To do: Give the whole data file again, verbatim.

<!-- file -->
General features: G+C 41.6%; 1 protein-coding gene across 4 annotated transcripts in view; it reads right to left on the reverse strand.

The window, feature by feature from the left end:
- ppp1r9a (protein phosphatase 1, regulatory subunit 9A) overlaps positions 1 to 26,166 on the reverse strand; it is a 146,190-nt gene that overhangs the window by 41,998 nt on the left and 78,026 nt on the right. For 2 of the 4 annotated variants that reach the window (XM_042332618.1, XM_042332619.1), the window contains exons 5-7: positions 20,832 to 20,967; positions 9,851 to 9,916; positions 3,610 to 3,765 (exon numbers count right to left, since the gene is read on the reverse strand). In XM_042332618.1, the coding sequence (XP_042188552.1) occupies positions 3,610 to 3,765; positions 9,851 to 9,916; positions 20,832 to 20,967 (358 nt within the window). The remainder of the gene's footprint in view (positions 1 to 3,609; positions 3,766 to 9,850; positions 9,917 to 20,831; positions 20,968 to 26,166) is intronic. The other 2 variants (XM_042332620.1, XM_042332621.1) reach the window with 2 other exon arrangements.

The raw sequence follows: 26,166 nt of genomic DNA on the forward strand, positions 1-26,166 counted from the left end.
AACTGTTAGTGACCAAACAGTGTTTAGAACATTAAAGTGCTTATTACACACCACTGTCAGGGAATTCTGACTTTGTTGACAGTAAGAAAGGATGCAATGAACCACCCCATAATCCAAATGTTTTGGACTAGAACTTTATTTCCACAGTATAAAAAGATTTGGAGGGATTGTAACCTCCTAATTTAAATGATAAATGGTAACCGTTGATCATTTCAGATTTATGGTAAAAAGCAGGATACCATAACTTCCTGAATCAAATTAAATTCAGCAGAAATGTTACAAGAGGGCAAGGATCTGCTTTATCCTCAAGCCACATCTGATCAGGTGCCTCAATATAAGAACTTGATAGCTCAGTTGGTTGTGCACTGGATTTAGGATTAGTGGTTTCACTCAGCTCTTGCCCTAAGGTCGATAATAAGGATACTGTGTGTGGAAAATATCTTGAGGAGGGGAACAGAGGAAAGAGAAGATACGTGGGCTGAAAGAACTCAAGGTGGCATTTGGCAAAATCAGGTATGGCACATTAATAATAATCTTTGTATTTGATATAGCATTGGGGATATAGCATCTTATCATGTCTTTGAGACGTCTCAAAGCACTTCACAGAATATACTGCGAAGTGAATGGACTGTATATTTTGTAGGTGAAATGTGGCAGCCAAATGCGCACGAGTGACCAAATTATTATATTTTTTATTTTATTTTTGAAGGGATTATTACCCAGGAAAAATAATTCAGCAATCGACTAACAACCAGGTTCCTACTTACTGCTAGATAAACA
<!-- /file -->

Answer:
General features: G+C 41.6%; 1 protein-coding gene across 4 annotated transcripts in view; it reads right to left on the reverse strand.

The window, feature by feature from the left end:
- ppp1r9a (protein phosphatase 1, regulatory subunit 9A) overlaps positions 1 to 26,166 on the reverse strand; it is a 146,190-nt gene that overhangs the window by 41,998 nt on the left and 78,026 nt on the right. For 2 of the 4 annotated variants that reach the window (XM_042332618.1, XM_042332619.1), the window contains exons 5-7: positions 20,832 to 20,967; positions 9,851 to 9,916; positions 3,610 to 3,765 (exon numbers count right to left, since the gene is read on the reverse strand). In XM_042332618.1, the coding sequence (XP_042188552.1) occupies positions 3,610 to 3,765; positions 9,851 to 9,916; positions 20,832 to 20,967 (358 nt within the window). The remainder of the gene's footprint in view (positions 1 to 3,609; positions 3,766 to 9,850; positions 9,917 to 20,831; positions 20,968 to 26,166) is intronic. The other 2 variants (XM_042332620.1, XM_042332621.1) reach the window with 2 other exon arrangements.

The raw sequence follows: 26,166 nt of genomic DNA on the forward strand, positions 1-26,166 counted from the left end.
AACTGTTAGTGACCAAACAGTGTTTAGAACATTAAAGTGCTTATTACACACCACTGTCAGGGAATTCTGACTTTGTTGACAGTAAGAAAGGATGCAATGAACCACCCCATAATCCAAATGTTTTGGACTAGAACTTTATTTCCACAGTATAAAAAGATTTGGAGGGATTGTAACCTCCTAATTTAAATGATAAATGGTAACCGTTGATCATTTCAGATTTATGGTAAAAAGCAGGATACCATAACTTCCTGAATCAAATTAAATTCAGCAGAAATGTTACAAGAGGGCAAGGATCTGCTTTATCCTCAAGCCACATCTGATCAGGTGCCTCAATATAAGAACTTGATAGCTCAGTTGGTTGTGCACTGGATTTAGGATTAGTGGTTTCACTCAGCTCTTGCCCTAAGGTCGATAATAAGGATACTGTGTGTGGAAAATATCTTGAGGAGGGGAACAGAGGAAAGAGAAGATACGTGGGCTGAAAGAACTCAAGGTGGCATTTGGCAAAATCAGGTATGGCACATTAATAATAATCTTTGTATTTGATATAGCATTGGGGATATAGCATCTTATCATGTCTTTGAGACGTCTCAAAGCACTTCACAGAATATACTGCGAAGTGAATGGACTGTATATTTTGTAGGTGAAATGTGGCAGCCAAATGCGCACGAGTGACCAAATTATTATATTTTTTATTTTATTTTTGAAGGGATTATTACCCAGGAAAAATAATTCAGCAATCGACTAACAACCAGGTTCCTACTTACTGCTAGATAAACA